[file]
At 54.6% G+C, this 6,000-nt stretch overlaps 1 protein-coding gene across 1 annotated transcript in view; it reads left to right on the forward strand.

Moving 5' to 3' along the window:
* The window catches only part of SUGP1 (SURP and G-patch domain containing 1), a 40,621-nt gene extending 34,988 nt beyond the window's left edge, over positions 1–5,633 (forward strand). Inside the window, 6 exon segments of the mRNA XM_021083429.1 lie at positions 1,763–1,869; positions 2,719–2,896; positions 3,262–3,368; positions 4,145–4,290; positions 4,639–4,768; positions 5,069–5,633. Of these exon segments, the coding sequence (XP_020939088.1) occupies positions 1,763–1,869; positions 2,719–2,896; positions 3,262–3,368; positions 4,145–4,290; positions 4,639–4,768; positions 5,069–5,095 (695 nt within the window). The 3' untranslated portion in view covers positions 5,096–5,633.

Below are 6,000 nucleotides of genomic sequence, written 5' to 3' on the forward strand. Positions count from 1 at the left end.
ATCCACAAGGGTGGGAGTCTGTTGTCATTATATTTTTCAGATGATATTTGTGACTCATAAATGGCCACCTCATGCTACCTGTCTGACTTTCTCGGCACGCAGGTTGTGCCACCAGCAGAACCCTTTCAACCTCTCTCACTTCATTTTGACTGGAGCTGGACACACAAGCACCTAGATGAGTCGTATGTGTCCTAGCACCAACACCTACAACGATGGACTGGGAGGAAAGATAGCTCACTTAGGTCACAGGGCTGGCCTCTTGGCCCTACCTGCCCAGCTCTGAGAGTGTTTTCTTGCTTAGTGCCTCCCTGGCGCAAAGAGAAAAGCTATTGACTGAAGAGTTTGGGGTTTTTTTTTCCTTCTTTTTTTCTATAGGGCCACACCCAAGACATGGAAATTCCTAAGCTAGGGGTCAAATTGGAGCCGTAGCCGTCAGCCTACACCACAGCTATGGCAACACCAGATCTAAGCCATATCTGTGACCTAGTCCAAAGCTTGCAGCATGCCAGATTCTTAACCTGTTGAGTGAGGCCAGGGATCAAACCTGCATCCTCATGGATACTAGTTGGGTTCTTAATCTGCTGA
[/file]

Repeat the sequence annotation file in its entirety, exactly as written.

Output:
At 54.6% G+C, this 6,000-nt stretch overlaps 1 protein-coding gene across 1 annotated transcript in view; it reads left to right on the forward strand.

Moving 5' to 3' along the window:
* The window catches only part of SUGP1 (SURP and G-patch domain containing 1), a 40,621-nt gene extending 34,988 nt beyond the window's left edge, over positions 1–5,633 (forward strand). Inside the window, 6 exon segments of the mRNA XM_021083429.1 lie at positions 1,763–1,869; positions 2,719–2,896; positions 3,262–3,368; positions 4,145–4,290; positions 4,639–4,768; positions 5,069–5,633. Of these exon segments, the coding sequence (XP_020939088.1) occupies positions 1,763–1,869; positions 2,719–2,896; positions 3,262–3,368; positions 4,145–4,290; positions 4,639–4,768; positions 5,069–5,095 (695 nt within the window). The 3' untranslated portion in view covers positions 5,096–5,633.

Below are 6,000 nucleotides of genomic sequence, written 5' to 3' on the forward strand. Positions count from 1 at the left end.
ATCCACAAGGGTGGGAGTCTGTTGTCATTATATTTTTCAGATGATATTTGTGACTCATAAATGGCCACCTCATGCTACCTGTCTGACTTTCTCGGCACGCAGGTTGTGCCACCAGCAGAACCCTTTCAACCTCTCTCACTTCATTTTGACTGGAGCTGGACACACAAGCACCTAGATGAGTCGTATGTGTCCTAGCACCAACACCTACAACGATGGACTGGGAGGAAAGATAGCTCACTTAGGTCACAGGGCTGGCCTCTTGGCCCTACCTGCCCAGCTCTGAGAGTGTTTTCTTGCTTAGTGCCTCCCTGGCGCAAAGAGAAAAGCTATTGACTGAAGAGTTTGGGGTTTTTTTTTCCTTCTTTTTTTCTATAGGGCCACACCCAAGACATGGAAATTCCTAAGCTAGGGGTCAAATTGGAGCCGTAGCCGTCAGCCTACACCACAGCTATGGCAACACCAGATCTAAGCCATATCTGTGACCTAGTCCAAAGCTTGCAGCATGCCAGATTCTTAACCTGTTGAGTGAGGCCAGGGATCAAACCTGCATCCTCATGGATACTAGTTGGGTTCTTAATCTGCTGA